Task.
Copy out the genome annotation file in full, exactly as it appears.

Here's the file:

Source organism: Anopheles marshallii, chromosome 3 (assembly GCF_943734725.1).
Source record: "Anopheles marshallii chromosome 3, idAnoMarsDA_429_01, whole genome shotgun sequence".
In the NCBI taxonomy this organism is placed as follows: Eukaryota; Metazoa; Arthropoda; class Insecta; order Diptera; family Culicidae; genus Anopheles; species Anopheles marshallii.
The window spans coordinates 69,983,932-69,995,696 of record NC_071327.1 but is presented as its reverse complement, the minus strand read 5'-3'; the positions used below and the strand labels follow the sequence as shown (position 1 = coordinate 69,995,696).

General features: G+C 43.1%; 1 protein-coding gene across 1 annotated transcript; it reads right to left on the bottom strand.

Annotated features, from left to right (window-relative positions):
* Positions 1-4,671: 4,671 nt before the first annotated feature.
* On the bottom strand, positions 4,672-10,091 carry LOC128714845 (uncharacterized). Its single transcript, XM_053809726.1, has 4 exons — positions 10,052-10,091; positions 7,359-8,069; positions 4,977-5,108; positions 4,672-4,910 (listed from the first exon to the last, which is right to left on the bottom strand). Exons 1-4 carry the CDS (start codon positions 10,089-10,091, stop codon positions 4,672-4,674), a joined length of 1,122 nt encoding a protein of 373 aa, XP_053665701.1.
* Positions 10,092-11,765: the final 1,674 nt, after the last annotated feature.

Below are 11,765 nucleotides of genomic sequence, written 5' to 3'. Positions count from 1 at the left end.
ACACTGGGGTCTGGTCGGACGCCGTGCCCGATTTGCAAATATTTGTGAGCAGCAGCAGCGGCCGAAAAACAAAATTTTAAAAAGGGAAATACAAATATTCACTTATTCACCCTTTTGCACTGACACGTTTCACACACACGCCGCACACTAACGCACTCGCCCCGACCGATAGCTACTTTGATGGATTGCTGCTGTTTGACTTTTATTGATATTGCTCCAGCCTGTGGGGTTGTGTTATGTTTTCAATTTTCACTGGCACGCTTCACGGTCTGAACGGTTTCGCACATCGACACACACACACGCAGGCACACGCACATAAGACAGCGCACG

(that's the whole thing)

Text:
Source organism: Anopheles marshallii, chromosome 3 (assembly GCF_943734725.1).
Source record: "Anopheles marshallii chromosome 3, idAnoMarsDA_429_01, whole genome shotgun sequence".
In the NCBI taxonomy this organism is placed as follows: Eukaryota; Metazoa; Arthropoda; class Insecta; order Diptera; family Culicidae; genus Anopheles; species Anopheles marshallii.
The window spans coordinates 69,983,932-69,995,696 of record NC_071327.1 but is presented as its reverse complement, the minus strand read 5'-3'; the positions used below and the strand labels follow the sequence as shown (position 1 = coordinate 69,995,696).

General features: G+C 43.1%; 1 protein-coding gene across 1 annotated transcript; it reads right to left on the bottom strand.

Annotated features, from left to right (window-relative positions):
* Positions 1-4,671: 4,671 nt before the first annotated feature.
* On the bottom strand, positions 4,672-10,091 carry LOC128714845 (uncharacterized). Its single transcript, XM_053809726.1, has 4 exons — positions 10,052-10,091; positions 7,359-8,069; positions 4,977-5,108; positions 4,672-4,910 (listed from the first exon to the last, which is right to left on the bottom strand). Exons 1-4 carry the CDS (start codon positions 10,089-10,091, stop codon positions 4,672-4,674), a joined length of 1,122 nt encoding a protein of 373 aa, XP_053665701.1.
* Positions 10,092-11,765: the final 1,674 nt, after the last annotated feature.

Below are 11,765 nucleotides of genomic sequence, written 5' to 3'. Positions count from 1 at the left end.
ACACTGGGGTCTGGTCGGACGCCGTGCCCGATTTGCAAATATTTGTGAGCAGCAGCAGCGGCCGAAAAACAAAATTTTAAAAAGGGAAATACAAATATTCACTTATTCACCCTTTTGCACTGACACGTTTCACACACACGCCGCACACTAACGCACTCGCCCCGACCGATAGCTACTTTGATGGATTGCTGCTGTTTGACTTTTATTGATATTGCTCCAGCCTGTGGGGTTGTGTTATGTTTTCAATTTTCACTGGCACGCTTCACGGTCTGAACGGTTTCGCACATCGACACACACACACGCAGGCACACGCACATAAGACAGCGCACG